Published in Rapid Growth Media
January 30, 2014
|Sin Chun (Photo by Adam Bird)|
Sin Chun sculpts hair and plots world domination from his new Grand Rapids, Michigan, salon, Sin Republic. Zinta Aistars has the story.
To walk into Sin Republic at 1140 Monroe Avenue NW, Suite 2103, is to enter another country. That’s how Sin Chun sees it, and no one coming through the doors is arguing. Enter and you become a citizen.
Sin Chun approaches, his smile bright. He is slight and quick, and he seems to move in complete silence, as if on air. He wears a few bangles on his wrist, a red leather wrist band, and an array of earrings. His hair, dark today with a few mauve streaks, is pulled up and back, a few sprays coming loose, and surely it was intended that way. Nothing is an accident with Sin Chun.
Sin Republic is a hair salon, opened in December 2013, but for its owner, it is home, it is his domain, and it is just the beginning of his global take-over. He has planted his flag here.
“Everything I do, there’s always a reason for it. I am always planting a seed for the future,” Chun says. He takes a seat at the table in the front of the salon, and behind him, his staff bustles about at their ten portable stations (designed by Chun and built locally), where clients come in to have, no, not their hair cut, but sculpted.
“I have had a plan for Sin Republic for seven years,” Chun continues. “It has been a vision in my mind. I saw where I wanted to be, and from there, I go backwards to where the fun begins.”
The fun began in South Korea. Only it wasn’t always fun. Sin Chun lived with his sister and parents in South Korea until he was 10 years old. That was 24 years ago.
“I am one-quarter American, and back then there was a prejudice against mixed blood,” he says. “I got picked on. Kids teased me.” Chun shrugs and smiles, and there is no sign of a child’s suffering on his face. He continues: “Teasing made me stronger. My parents came here for us, my sister and me, but I got picked on here, too, for being different. I was quiet at first—it took me about two years to learn to speak English—and then other kids got interested in me, in who I was.”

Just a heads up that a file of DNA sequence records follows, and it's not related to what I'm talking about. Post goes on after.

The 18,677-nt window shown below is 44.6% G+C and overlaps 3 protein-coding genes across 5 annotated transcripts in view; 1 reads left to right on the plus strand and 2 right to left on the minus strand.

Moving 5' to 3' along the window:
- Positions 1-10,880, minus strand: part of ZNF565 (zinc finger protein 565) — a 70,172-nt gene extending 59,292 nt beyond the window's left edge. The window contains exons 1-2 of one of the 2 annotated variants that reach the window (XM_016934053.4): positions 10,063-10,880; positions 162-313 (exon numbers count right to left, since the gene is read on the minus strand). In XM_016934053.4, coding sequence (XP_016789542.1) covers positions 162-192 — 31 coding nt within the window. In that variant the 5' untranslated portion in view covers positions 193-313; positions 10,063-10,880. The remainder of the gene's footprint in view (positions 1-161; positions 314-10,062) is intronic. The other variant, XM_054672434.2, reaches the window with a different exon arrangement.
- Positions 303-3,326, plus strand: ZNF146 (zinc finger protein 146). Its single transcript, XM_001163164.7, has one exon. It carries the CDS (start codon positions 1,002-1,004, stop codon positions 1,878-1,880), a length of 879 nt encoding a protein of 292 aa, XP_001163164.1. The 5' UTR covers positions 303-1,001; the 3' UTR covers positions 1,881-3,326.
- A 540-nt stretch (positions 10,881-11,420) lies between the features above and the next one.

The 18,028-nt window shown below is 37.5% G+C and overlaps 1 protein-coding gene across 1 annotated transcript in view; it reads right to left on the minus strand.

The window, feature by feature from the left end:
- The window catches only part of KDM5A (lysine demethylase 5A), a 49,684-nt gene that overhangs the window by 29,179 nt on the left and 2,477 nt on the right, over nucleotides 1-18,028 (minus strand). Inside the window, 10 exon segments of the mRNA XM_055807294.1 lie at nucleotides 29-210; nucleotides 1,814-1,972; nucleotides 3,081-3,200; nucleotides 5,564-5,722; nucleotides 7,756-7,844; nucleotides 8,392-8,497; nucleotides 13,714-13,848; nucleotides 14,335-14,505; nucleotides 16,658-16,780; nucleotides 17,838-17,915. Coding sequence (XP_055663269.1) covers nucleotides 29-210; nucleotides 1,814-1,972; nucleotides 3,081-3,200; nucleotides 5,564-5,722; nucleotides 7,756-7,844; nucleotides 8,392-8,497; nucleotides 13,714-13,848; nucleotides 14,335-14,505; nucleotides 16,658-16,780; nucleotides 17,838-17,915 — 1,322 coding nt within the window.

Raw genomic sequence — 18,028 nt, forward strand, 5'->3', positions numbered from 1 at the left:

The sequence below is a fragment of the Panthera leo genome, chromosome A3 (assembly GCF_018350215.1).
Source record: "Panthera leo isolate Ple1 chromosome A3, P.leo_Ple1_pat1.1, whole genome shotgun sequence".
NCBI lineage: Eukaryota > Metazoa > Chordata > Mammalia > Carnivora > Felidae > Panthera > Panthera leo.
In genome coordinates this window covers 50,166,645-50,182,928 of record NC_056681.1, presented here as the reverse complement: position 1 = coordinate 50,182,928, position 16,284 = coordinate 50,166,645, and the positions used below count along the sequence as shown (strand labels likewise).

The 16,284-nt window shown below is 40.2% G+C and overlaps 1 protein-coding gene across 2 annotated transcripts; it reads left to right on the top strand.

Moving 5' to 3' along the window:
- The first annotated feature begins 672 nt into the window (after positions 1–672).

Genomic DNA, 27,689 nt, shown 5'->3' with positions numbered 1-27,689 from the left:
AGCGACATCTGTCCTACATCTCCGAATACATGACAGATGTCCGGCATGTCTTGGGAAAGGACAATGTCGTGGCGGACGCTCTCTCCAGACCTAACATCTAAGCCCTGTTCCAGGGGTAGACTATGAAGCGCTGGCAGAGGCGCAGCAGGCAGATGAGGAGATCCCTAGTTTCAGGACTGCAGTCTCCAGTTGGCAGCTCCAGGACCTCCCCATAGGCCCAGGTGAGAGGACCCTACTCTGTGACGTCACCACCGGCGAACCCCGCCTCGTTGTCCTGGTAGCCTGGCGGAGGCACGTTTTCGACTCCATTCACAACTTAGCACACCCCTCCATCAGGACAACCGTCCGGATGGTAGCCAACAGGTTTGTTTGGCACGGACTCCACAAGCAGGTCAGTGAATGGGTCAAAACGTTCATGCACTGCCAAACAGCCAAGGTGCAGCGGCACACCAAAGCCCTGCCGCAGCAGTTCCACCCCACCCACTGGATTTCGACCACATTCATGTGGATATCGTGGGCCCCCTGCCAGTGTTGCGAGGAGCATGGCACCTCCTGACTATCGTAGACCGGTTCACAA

Chun’s wish for a “country” of his own begins to make sense as he tells his story of being an outsider in all places. At Sin Republic, he has even created his own currency: a dollar bill with his own image at its center, with the words at top: “The United Allies of Sin Republic,” and a detailed drawing of the interior of the salon on its back. It is a gift certificate.
Chun learned about hair and beauty supplies growing up, when he and his sister worked at their parents’ business, Hair-n-Mart in Plainfield.
“I worked in the shop up to 20 hours a week while I was going to school,” Chun says. “People asked style questions, and I learned about the ingredients in hair colors.”
Chun’s major in college, however, was a far cry from hair styling. He majored in ...
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YouTube of Sin Chun cutting hair in his unique style.